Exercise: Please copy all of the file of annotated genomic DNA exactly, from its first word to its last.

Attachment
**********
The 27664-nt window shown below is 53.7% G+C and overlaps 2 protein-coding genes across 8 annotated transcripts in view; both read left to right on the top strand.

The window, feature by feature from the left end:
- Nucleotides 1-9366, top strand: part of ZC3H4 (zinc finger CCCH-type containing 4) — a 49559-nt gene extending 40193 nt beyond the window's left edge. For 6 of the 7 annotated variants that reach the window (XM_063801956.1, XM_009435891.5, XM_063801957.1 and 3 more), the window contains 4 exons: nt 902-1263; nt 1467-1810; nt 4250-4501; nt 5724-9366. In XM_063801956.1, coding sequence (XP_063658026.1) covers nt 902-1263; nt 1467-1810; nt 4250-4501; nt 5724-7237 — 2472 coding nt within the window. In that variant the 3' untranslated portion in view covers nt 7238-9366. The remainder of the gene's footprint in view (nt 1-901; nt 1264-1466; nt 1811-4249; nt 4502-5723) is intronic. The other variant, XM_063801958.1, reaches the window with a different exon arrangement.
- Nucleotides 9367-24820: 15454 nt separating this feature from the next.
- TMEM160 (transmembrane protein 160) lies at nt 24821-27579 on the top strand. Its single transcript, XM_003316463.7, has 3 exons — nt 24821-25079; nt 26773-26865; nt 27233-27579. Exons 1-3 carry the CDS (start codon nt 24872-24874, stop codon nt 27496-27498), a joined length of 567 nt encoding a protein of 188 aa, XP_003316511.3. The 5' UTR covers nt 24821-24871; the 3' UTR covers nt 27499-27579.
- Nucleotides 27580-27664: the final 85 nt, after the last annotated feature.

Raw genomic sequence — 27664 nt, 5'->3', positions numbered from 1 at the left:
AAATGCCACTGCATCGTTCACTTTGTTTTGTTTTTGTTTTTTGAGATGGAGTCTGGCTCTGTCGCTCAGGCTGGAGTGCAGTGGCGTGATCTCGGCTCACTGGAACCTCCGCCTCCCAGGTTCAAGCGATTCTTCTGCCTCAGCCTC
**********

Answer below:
The 27664-nt window shown below is 53.7% G+C and overlaps 2 protein-coding genes across 8 annotated transcripts in view; both read left to right on the top strand.

The window, feature by feature from the left end:
- Nucleotides 1-9366, top strand: part of ZC3H4 (zinc finger CCCH-type containing 4) — a 49559-nt gene extending 40193 nt beyond the window's left edge. For 6 of the 7 annotated variants that reach the window (XM_063801956.1, XM_009435891.5, XM_063801957.1 and 3 more), the window contains 4 exons: nt 902-1263; nt 1467-1810; nt 4250-4501; nt 5724-9366. In XM_063801956.1, coding sequence (XP_063658026.1) covers nt 902-1263; nt 1467-1810; nt 4250-4501; nt 5724-7237 — 2472 coding nt within the window. In that variant the 3' untranslated portion in view covers nt 7238-9366. The remainder of the gene's footprint in view (nt 1-901; nt 1264-1466; nt 1811-4249; nt 4502-5723) is intronic. The other variant, XM_063801958.1, reaches the window with a different exon arrangement.
- Nucleotides 9367-24820: 15454 nt separating this feature from the next.
- TMEM160 (transmembrane protein 160) lies at nt 24821-27579 on the top strand. Its single transcript, XM_003316463.7, has 3 exons — nt 24821-25079; nt 26773-26865; nt 27233-27579. Exons 1-3 carry the CDS (start codon nt 24872-24874, stop codon nt 27496-27498), a joined length of 567 nt encoding a protein of 188 aa, XP_003316511.3. The 5' UTR covers nt 24821-24871; the 3' UTR covers nt 27499-27579.
- Nucleotides 27580-27664: the final 85 nt, after the last annotated feature.

Raw genomic sequence — 27664 nt, 5'->3', positions numbered from 1 at the left:
AAATGCCACTGCATCGTTCACTTTGTTTTGTTTTTGTTTTTTGAGATGGAGTCTGGCTCTGTCGCTCAGGCTGGAGTGCAGTGGCGTGATCTCGGCTCACTGGAACCTCCGCCTCCCAGGTTCAAGCGATTCTTCTGCCTCAGCCTC